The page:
Public ed advocate/Camden resident Sue Altman stood up and held her ground against Gov. Christie for nearly 6 minutes – correcting him on how long the state’s run Camden schools, calling him out on the hypocrisy of planning far less for Camden than his own administration’s report says is needed, reminding him the kids there can’t even drink the schools’ water….At one point, Christie just gives up and throws Altman the microphone.

For context about the event and about Camden, read this post by Professor Steven Danley (who happens to be Sue Altman’s husband).

Sue is a star. The way she handled the Governor, with knowledge, persistence, wit, and a smile is a lesson to all of us.

PS: I corrected this post to show that Sue is not yet a parent. She and Steve were married this summer.

In Detroit, the University YES Academy convened its high school students to tell them to find another school because the charter school would not be opening.

Officials for University YES Academy held an impromptu meeting today to tell high school students they needed to find another school to attend. Only parents and students were allowed in the meeting, and they were barred from using recording devices.

“What are our kids supposed to do?” a parent told Metro Times reporter Allie Gross. “Another black school closed down. More black kids cannot be educated.”

The school’s management company, New Paradigm, handed parents and students a list of six other schools, including one of the company’s own schools, Detroit Edison Public School Academy, Gross reported from outside the meeting.

Students criticized New Paradigm for waiting until the last minute to announce the school’s closure.

“They call about everything else, but they don’t think to call about closing the school,” a student told Gross.

The University YES Academy, at 14669 Curtis St., will continue to teach K-8.

The school fought off a union drive in 2015.

In November, voters in Massachusetts will be confronted by Question 2, whose purpose is to lift the present limit on charter schools. The campaign to lift the cap is supported by Republican Governor Charlie Baker and his appointees. It is also supported by the usual rich white guys who love charter schools for other people’s children. Their goal is privatization of public schools. This is a crucial vote, because if the hedge funders and billionaires can win in Massachusetts, they can win anywhere. That is why it is so important to stop them. The Democratic State Committee passed a resolution opposing Question 2. The corporate reformers are falsely claiming that Question 2 will “improve public schools.” This is a lie. It will suck money out of public schools and permit more privatization in the state that invented public education.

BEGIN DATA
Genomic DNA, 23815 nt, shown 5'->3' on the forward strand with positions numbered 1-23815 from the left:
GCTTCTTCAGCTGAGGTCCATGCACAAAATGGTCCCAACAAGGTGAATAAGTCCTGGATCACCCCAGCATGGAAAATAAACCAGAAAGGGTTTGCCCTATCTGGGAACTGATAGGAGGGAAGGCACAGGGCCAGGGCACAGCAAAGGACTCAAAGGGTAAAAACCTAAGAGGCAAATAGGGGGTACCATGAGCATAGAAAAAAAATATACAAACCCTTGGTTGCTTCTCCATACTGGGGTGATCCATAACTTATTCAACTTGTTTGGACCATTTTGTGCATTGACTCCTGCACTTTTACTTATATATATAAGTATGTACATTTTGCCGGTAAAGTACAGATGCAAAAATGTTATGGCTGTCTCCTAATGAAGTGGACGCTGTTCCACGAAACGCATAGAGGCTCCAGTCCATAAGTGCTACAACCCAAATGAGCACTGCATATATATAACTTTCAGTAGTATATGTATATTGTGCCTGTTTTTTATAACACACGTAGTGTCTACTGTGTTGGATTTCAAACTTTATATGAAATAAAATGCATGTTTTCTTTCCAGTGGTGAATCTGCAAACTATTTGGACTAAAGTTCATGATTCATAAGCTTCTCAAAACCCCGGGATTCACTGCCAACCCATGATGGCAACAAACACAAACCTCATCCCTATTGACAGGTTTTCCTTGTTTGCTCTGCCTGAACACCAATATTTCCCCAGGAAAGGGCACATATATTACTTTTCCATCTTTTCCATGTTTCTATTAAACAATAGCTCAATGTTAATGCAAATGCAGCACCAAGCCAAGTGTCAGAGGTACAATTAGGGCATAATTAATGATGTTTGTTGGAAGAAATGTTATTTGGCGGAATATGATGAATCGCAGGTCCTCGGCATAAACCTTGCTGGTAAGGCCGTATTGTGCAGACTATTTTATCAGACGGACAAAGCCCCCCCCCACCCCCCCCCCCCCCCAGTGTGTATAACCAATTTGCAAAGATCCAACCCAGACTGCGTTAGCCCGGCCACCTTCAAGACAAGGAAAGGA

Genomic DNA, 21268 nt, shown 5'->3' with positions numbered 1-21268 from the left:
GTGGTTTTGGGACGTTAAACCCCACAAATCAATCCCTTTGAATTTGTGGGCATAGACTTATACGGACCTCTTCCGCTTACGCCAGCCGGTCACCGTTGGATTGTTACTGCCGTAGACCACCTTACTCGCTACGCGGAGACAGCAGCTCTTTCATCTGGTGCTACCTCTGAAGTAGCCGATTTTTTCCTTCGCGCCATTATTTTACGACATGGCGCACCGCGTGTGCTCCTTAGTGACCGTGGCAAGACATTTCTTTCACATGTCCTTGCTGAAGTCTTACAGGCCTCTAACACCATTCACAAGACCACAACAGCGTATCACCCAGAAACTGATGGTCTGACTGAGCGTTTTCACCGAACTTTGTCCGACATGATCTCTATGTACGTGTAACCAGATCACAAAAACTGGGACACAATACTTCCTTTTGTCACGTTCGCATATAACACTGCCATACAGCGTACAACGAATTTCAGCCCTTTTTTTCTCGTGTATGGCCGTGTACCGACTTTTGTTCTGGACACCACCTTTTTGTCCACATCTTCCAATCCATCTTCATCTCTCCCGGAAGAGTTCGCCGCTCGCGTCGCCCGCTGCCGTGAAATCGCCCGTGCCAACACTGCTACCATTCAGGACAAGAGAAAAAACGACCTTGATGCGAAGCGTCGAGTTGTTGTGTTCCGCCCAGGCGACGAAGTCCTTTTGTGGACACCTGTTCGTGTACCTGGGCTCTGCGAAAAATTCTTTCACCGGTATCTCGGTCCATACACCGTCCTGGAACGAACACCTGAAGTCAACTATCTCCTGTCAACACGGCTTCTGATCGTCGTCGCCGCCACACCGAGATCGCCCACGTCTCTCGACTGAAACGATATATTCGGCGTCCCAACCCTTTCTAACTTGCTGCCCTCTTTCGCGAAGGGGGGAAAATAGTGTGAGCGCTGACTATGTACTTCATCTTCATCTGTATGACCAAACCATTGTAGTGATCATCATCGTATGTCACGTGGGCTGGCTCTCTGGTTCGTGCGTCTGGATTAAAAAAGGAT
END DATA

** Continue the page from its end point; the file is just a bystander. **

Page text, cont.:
Peter Greene writes here about the Question 2 campaign. He notes that the proponents of charter schools have hired the same public relations outfit that created the Swift Boat ads against John Kerry.

Watch for the same lies, the same effort to hoodwink the public into believing that up is down, war is peace, ignorance is strength, and privately managed schools are “public schools.” Don’t believe it.

Steven Singer writes here about the corporate reformers’ war against teachers’ unions. In the comfortable, well-heeled world of hedge fund managers, they have every right to lead the fight to reform the public schools, but the unions do not. The unions don’t care about kids; teachers don’t care about kids. Only hedge fund managers really truly care about kids. Why should teachers or their unions have anything to say about their working conditions or their pay? Are they just greedy and selfish. So what if teachers earn less that the hedge funders’ secretaries?

Singer says the battle over the future of public schools has reached a critical juncture. The corporate reformers have lost control of the narrative. They want to hide behind benign names, like “Families for Excellent Schools,” hoping to hoodwink the public into thinking they are the families of children who want charter schools, when in fact, they are billionaires who live in places like Greenwich or Darien, Connecticut, and have never actually seen a public school, other than driving past it.

They don’t want the public to know that they want to divert money from public schools to the privately managed charters, but they can’t admit it so they say that are “improving public schools.” Which they are not.

To understand reform-talk, you have to recognize that words mean the opposite of what they usually mean.

Helping public schools means taking resources away until they collapse.

Improving academic achievement means testing kids until they cry and the test scores have lost any meaning.

Singer writes:


Their story goes like this – yes, there is a battle going on over public education. But the two sides fighting aren’t who you think they are.

The fight for public schools isn’t between grassroots communities and well-funded AstroTurf organizations, they say. Despite the evidence of your eyes, the fight isn’t between charter school sycophants and standardized test companies, on the one hand, and parents, students and teachers on the other.

No. It’s actually between people who really care about children and those nasty, yucky unions.

It’s nonsense, of course. Pure spin….


When corporate education reformers sneeringly deprecate their opponents as mere unions, they’re glossing over an important distinction. Opposition to privatization and standardization policies doesn’t come from the leadership of the NEA and AFT. It comes from the grassroots. This is not a top down initiative. It is bottom up.